BoE VP Ruth McAllister: “The State funding formula is not working”

We have two issues that must be
addressed in Hoboken’s overall Public Educational System: funding fairness and
balanced enrollment.  These two issues
are universally recognized by all four district leaders, yes, all four
districts, the Hoboken Board of Education Schools, Hoboken Charter School,
Elysian Charter School and HoLa Charter School. 
The four school leaders have all met to discuss these issues, at Dr.
Toback’s behest, and they all agree that the State Funding Formula is not
working for any of them and that there is an unintended segregation effect in
our system on the school age child population and they all would like to
address it.

In the recent discussions over
the expansion of HoLa Charter School, the funding of only two districts was at
stake.  The funding that was in question
was either going to remain available to the Hoboken Board of Education schools
or it would be diverted to HoLa.  Elysian
and Hoboken Charter would not be directly affected.  HoLa’s Board and parents advocated for their
funding and the Hoboken Board of Education and parents advocated for their
funding.   I understood the HoLa board
and parents actions, I spoke with, met and emailed many.  I also spoke with, met and emailed with many
of the district’s parents. Both groups had something in common, they were equally
passionate in their pleas and support for their own districts and their
students, rightfully so. It is unfortunate, but the State has set up a
situation where one district’s gain is another district loss in terms of

Dr. Toback and the charter school
leaders have all expressed their concern for the unintended segregation effect.
The question is how is this addressed? 
The first step is always to acknowledge its existence and develop
solutions.  When corporations review
their statistics and see a diversity issue they create a diversity action plan
to address the issue.    These written
plans outline goals and actions over multi-year periods to achieve these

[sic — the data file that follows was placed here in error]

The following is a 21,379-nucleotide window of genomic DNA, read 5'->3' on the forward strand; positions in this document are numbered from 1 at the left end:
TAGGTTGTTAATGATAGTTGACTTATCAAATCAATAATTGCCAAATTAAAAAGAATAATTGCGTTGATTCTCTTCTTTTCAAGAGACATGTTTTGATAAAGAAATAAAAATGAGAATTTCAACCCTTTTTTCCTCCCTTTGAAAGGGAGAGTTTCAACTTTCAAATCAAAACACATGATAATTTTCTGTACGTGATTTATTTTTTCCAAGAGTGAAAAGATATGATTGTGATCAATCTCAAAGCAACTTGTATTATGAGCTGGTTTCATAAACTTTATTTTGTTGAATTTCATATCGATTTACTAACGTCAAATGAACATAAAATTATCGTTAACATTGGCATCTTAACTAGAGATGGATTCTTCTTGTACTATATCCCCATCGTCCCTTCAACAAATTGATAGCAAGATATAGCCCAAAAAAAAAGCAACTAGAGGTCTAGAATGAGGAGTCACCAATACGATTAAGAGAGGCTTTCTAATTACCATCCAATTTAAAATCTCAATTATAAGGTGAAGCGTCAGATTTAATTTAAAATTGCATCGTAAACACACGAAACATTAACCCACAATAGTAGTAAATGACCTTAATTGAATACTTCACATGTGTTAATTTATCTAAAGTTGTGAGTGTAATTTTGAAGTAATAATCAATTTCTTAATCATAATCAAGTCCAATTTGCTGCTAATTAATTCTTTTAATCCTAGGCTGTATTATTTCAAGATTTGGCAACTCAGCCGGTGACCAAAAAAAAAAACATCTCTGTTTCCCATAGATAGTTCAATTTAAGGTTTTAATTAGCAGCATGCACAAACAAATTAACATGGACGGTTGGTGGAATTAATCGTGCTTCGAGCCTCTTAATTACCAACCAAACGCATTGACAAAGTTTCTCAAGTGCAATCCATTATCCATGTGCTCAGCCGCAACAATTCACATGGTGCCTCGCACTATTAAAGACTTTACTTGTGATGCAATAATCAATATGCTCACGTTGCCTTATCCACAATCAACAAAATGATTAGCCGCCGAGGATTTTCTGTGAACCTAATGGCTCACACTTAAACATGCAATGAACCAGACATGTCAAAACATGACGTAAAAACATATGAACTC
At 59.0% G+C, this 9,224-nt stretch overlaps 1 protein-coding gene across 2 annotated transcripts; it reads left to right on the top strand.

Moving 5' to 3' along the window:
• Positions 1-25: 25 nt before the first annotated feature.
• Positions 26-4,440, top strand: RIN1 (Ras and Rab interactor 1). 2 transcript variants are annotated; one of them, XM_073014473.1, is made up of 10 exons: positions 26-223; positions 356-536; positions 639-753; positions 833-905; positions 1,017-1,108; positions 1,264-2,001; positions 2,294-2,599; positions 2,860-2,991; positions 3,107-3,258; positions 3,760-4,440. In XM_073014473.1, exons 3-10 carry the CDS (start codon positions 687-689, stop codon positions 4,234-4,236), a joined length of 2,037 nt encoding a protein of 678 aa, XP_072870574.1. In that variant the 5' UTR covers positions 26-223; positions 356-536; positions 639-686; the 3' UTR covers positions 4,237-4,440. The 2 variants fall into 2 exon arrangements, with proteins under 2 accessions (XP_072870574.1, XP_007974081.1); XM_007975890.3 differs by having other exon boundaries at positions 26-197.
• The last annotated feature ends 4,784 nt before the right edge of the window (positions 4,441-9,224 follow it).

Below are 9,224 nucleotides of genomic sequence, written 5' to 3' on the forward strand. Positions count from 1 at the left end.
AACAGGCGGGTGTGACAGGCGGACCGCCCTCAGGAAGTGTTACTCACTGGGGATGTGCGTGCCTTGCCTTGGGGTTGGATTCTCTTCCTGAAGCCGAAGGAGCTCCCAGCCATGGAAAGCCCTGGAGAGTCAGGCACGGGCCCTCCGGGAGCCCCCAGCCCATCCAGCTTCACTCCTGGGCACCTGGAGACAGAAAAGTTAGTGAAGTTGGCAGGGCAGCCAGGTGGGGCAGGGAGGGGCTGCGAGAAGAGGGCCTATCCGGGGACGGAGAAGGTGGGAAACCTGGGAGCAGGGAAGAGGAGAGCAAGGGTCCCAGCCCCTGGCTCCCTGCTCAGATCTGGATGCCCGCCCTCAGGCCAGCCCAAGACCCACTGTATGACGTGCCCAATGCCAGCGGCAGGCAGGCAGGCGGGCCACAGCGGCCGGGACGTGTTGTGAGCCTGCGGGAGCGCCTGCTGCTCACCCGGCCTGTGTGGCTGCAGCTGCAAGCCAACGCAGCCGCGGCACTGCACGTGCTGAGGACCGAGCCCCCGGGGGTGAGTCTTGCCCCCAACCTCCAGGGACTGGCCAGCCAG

goals.  A true effort involves
evaluating why, addressing those reasons and evaluating your results.  Having four diversity plans is one solution,
but I think the state needs to address its charter law and mandated lottery system
to come up with guidelines to make this right.

I want the State of New Jersey to
take responsibility for creating both of these community dividing issues.  We all need to lobby the state together to
address the funding issue and the diversity issue with changes in legislation
that do not pit one school district against another. 

Lastly, taking a critical look at
how the funding is affecting the BOE schools and asking for relief does not
translate to me wanting to close down all the charters.  I have sat quietly while the charter
allocation has gone up from 4 million to 8 million dollars in 4 years.  Through responsible budgeting and
eliminating waste in the budget, the BOE was able to absorb those and
other increases and the decline in funding. 
In 2009 there were approximately 525 employees on the payroll and now
there are approximately 400.  We have
diverted those savings to our classroom, to infrastructure, to technology,
to professional development and extensive work on the curriculum. Unfortunately,
many of our revenue sources have recently been constrained, State aid, federal
Aid and (only our) School Choice cut, making it harder to accommodate our
students while diverting ever increasing charter funding year after year.

I understand that these issues
create contentious conversations.  I also
know that my colleagues and I have worked diligently for the children and for
the Hoboken taxpayer and resident.  We
have a proven record of improvement in all areas and we will continue to work
toward our goals even with the challenges that this year’s budget brings.

My email address is  All are welcome to contact me about the above
or any school related issue.

Thank you for considering my
Ruthy McAllister
Vice President

Hoboken Board of Education

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